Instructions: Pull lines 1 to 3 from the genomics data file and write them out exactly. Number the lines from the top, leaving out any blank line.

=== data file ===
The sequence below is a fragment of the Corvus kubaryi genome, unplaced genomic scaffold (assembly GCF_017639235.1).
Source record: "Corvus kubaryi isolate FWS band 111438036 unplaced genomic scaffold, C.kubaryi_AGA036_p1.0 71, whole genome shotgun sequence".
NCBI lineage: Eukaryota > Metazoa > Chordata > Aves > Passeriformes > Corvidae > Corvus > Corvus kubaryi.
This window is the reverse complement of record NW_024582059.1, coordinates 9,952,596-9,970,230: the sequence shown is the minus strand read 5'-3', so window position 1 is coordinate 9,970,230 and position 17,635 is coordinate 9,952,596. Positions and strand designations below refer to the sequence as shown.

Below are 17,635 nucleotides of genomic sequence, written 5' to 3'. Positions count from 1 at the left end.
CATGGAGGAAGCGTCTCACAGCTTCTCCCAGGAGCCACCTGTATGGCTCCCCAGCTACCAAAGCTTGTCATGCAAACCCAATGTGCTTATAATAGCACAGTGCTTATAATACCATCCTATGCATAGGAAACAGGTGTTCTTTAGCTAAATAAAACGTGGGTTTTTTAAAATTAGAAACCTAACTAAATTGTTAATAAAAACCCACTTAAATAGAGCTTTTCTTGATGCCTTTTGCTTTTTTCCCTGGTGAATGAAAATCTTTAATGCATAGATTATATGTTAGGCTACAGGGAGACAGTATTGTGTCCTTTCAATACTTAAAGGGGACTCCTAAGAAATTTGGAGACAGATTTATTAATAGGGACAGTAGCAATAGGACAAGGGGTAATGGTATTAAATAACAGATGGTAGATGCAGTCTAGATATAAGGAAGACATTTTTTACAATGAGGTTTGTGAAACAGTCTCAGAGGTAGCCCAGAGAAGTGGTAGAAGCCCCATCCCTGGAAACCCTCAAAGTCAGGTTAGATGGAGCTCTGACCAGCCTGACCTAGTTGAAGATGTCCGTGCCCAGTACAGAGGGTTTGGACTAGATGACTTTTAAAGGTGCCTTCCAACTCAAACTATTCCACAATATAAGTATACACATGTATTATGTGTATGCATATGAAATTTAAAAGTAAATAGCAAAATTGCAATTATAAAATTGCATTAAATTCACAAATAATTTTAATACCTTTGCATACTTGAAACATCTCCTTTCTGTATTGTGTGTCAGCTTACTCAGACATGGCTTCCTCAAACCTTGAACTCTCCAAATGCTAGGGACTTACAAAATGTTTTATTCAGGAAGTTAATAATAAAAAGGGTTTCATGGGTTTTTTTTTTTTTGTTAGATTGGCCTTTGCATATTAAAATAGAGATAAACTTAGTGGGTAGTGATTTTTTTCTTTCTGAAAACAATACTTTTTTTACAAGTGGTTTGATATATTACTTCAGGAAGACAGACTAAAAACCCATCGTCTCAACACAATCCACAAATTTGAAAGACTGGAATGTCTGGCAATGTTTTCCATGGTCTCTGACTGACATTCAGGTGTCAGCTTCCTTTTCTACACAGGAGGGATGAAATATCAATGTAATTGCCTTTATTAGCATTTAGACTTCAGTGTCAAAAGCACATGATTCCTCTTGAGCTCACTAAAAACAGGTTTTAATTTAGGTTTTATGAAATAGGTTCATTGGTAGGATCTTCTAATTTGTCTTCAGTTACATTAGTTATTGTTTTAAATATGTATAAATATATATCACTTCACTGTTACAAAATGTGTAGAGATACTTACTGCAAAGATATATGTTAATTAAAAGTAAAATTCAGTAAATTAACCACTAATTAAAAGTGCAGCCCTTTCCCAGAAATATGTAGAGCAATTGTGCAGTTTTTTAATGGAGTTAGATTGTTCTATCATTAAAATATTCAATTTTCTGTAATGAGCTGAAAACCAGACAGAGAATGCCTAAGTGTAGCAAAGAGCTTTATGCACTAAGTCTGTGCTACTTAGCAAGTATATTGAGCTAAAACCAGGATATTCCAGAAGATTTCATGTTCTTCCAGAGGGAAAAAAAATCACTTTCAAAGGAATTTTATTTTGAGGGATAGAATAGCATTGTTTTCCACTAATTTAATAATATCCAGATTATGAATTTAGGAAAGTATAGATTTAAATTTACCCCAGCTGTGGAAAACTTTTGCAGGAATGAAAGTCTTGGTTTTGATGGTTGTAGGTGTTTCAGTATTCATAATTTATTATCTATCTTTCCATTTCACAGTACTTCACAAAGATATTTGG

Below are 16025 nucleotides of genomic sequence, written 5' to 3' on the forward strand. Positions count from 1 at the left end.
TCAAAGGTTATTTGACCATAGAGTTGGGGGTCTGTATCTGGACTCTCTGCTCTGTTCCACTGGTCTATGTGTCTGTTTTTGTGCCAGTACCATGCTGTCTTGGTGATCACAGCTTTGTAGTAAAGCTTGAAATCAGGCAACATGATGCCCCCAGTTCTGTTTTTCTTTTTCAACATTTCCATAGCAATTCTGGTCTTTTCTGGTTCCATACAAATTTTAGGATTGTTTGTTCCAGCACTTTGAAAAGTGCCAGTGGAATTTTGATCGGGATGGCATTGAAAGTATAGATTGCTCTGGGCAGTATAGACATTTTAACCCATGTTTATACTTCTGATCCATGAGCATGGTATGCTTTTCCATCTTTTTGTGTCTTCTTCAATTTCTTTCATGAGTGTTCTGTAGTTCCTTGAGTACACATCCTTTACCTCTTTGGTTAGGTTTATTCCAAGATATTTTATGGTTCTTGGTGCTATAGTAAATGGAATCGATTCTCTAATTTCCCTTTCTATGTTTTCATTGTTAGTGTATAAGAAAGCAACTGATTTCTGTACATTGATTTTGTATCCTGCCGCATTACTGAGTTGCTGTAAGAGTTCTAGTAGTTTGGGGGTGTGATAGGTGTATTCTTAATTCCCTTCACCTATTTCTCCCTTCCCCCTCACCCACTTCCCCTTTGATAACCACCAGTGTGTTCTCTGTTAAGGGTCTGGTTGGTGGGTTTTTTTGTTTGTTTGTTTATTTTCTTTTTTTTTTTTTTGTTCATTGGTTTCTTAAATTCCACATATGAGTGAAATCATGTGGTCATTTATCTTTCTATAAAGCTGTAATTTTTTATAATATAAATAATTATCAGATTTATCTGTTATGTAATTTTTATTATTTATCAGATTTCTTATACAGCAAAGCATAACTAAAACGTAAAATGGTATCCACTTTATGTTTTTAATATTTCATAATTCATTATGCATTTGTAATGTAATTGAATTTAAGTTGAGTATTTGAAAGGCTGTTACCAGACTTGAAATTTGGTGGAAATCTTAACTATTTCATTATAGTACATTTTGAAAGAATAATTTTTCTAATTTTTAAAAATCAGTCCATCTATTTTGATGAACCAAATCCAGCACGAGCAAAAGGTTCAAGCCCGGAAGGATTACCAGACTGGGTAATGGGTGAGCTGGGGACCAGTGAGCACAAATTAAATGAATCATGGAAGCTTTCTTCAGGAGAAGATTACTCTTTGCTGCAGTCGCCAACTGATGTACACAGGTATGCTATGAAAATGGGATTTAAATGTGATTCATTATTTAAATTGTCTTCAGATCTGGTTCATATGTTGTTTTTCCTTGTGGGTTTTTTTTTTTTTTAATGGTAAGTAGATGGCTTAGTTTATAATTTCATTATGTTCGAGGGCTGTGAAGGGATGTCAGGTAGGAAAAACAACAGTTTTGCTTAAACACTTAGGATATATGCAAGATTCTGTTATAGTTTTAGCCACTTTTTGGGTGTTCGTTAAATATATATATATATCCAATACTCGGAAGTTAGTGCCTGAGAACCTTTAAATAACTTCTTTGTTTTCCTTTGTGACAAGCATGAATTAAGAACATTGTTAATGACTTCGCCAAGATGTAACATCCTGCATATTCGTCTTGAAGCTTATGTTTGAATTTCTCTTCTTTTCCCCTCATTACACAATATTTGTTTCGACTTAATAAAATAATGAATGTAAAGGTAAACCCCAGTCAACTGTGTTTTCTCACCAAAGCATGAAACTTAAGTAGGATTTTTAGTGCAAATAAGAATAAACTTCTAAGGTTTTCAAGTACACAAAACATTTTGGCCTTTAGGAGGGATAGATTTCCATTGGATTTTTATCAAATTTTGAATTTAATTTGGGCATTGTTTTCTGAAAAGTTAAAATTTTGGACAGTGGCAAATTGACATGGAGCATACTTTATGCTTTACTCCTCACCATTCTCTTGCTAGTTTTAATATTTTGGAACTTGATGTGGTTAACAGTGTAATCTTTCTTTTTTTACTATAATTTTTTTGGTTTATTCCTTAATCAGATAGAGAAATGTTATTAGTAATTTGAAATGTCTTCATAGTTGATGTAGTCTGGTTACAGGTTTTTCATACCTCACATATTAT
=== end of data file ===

The sequence below is a fragment of the Corvus kubaryi genome, unplaced genomic scaffold (assembly GCF_017639235.1).
Source record: "Corvus kubaryi isolate FWS band 111438036 unplaced genomic scaffold, C.kubaryi_AGA036_p1.0 71, whole genome shotgun sequence".
NCBI lineage: Eukaryota > Metazoa > Chordata > Aves > Passeriformes > Corvidae > Corvus > Corvus kubaryi.